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Tex Johnston's (In)famous Barrel Roll

Tue Dec 30, 2014 9:03 pm

This is a 1g barrel roll by a real pilot : Bob Hoover.
Watch the glass of iced tea and the way he can pour while barrel rolling the Aerocommander. all engines out !

Bob Hoover 1g roll and his iced tea
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LU9092
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Tex Johnston's (In)famous Barrel Roll

Tue Dec 30, 2014 9:09 pm

Quoting Pihero (Reply 14):

We have similar taste in YouTube videos!  
 
PanHAM
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RE: Tex Johnston's (In)famous Barrel Roll

Wed Dec 31, 2014 11:32 am

LH Pilots tried that on a training flight with a Boeing 720, in the 70s IIRC, they must have made a mistake, they crashed.
Was Erlauben Erdogan!!!
 
LU9092
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RE: Tex Johnston's (In)famous Barrel Roll

Wed Dec 31, 2014 6:24 pm

Quoting PanHAM (Reply 14):

That crash was in 1964.

http://aviation-safety.net/database/record.php?id=19640715-0&lang=en

Demonstrates clearly that being a test or aerobatic pilot requires more than brass balls.
 
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7BOEING7
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RE: Tex Johnston's (In)famous Barrel Roll

Wed Dec 31, 2014 6:47 pm

Quoting PanHAM (Reply 14):
LH Pilots tried that on a training flight with a Boeing 720, in the 70s IIRC, they must have made a mistake, they crashed.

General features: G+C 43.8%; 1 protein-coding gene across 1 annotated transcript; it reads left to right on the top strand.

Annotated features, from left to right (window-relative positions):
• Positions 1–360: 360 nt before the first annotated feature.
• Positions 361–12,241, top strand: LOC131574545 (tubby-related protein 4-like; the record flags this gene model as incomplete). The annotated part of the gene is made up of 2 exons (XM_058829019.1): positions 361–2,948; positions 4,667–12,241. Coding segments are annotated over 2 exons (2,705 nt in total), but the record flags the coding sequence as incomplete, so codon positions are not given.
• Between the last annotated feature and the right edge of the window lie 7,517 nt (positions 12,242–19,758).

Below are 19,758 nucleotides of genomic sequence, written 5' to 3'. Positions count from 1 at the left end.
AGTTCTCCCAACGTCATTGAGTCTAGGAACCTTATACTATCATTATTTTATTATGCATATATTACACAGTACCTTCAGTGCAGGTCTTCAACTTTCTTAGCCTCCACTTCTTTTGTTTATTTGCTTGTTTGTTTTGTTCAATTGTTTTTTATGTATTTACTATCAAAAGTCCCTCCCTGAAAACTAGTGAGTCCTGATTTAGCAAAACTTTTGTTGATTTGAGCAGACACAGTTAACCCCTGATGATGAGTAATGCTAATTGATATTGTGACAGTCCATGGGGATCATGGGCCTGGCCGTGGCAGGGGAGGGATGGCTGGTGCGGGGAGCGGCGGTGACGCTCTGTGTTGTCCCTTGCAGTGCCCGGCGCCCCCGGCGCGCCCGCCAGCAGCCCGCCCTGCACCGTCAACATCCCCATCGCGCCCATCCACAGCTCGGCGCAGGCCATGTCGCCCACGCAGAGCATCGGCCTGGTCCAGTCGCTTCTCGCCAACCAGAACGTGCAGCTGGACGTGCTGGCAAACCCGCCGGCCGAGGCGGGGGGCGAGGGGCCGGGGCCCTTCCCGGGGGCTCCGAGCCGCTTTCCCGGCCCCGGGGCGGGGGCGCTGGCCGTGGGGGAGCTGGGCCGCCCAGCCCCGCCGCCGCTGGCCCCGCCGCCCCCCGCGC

Actually there was one in December 1961 (D-ABOK) and possibly another in July of 1964 (D-ABOP). In reality there were probably more 707/720's barreled rolled by Boeing and airline pilots during training/demonstration flights than one would imagine. Rumor was one Boeing training pilot was put on half pay for a while after disregarding the companies policy on barrel rolls.
 
rwessel
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RE: Tex Johnston's (In)famous Barrel Roll

Wed Dec 31, 2014 8:35 pm

Quoting Tugger (Reply 10):
Here's a nice quick one....
http://www.youtube.com/watch?v=cgD9-faefiI#t=16s

Tugg

That's a snap* roll, which is yet a different maneuver, quite unlike an aileron or barrel roll. It's really a spin, played out horizontally.


*Sometimes called a "flick"
 
Viscount724
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RE: Tex Johnston's (In)famous Barrel Roll

Wed Dec 31, 2014 9:37 pm

Quoting PanHAM (Reply 14):
LH Pilots tried that on a training flight with a Boeing 720, in the 70s IIRC, they must have made a mistake, they crashed.

LH had no 720s in the 1970s. They sold their 6 surviving 720Bs to Pan Am between 1964 and 1966 after only 3 to 4 years LH service.
 
PanHAM
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RE: Tex Johnston's (In)famous Barrel Roll

Thu Jan 01, 2015 11:19 am

Quoting Viscount724 (Reply 18):
LH had no 720s in the 1970s. They sold their 6 surviving 720Bs to Pan Am between 1964 and 1966 after only 3 to 4 years LH service